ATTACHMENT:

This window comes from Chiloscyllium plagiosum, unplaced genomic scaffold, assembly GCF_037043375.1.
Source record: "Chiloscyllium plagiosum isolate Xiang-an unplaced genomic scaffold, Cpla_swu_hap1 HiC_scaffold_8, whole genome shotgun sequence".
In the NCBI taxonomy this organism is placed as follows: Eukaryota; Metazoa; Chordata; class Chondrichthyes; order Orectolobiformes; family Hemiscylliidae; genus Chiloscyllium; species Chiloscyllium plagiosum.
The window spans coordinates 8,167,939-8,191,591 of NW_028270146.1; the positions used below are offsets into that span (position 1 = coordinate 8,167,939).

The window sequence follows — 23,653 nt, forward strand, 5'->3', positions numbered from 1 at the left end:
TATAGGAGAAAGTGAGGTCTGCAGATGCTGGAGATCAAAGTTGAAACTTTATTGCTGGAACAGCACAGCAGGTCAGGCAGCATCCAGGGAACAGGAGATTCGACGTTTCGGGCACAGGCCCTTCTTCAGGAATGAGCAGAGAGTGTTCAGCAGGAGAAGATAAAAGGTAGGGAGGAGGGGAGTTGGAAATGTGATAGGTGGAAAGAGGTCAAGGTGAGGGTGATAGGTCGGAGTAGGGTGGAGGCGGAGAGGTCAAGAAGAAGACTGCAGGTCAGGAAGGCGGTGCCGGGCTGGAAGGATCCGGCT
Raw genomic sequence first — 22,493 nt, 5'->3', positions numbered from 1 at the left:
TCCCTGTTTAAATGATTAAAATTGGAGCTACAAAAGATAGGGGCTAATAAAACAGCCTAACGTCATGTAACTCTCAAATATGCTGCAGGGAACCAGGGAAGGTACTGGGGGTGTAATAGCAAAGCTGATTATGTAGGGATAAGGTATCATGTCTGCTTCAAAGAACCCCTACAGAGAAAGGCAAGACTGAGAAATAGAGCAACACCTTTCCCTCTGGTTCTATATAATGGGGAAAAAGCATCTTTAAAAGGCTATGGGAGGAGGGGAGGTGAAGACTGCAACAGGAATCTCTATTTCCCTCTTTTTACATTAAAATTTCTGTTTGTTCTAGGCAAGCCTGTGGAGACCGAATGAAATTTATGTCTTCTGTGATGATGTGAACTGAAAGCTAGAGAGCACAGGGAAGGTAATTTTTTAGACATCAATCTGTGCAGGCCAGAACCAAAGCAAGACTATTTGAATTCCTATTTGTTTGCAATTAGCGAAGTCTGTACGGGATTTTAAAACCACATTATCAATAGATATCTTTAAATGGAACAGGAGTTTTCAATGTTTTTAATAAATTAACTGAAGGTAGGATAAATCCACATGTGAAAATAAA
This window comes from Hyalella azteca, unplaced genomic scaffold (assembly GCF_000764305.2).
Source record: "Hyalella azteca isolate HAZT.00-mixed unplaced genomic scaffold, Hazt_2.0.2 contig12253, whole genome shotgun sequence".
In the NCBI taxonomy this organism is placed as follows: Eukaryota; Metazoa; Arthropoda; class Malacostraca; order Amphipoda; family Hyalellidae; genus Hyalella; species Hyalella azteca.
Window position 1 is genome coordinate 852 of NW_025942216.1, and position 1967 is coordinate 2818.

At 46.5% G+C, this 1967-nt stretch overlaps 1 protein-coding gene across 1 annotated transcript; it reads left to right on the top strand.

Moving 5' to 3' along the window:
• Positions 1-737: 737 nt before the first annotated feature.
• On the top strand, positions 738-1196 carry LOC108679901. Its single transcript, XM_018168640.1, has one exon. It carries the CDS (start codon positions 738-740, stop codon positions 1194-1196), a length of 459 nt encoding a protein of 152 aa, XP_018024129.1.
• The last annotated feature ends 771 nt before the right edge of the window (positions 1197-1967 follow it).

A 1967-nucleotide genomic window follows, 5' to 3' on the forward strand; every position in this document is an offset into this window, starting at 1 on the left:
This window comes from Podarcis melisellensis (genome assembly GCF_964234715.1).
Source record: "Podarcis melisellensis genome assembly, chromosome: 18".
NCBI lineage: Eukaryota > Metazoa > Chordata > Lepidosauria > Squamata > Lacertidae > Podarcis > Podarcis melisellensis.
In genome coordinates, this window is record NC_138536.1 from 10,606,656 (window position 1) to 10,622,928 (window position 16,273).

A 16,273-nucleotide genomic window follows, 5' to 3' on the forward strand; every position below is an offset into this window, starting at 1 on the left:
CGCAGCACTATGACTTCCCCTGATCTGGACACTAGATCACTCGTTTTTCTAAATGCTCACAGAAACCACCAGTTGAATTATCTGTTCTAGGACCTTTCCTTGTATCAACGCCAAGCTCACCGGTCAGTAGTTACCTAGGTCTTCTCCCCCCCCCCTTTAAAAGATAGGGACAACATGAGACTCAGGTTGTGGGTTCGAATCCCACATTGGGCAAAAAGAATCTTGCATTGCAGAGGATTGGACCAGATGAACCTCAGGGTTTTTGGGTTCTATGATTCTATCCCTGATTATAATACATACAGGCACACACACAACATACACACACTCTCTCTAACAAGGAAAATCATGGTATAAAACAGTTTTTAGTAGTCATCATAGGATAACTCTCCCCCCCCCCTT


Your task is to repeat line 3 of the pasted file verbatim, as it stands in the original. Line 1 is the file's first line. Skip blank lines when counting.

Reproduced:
In the NCBI taxonomy this organism is placed as follows: Eukaryota; Metazoa; Chordata; class Chondrichthyes; order Orectolobiformes; family Hemiscylliidae; genus Chiloscyllium; species Chiloscyllium plagiosum.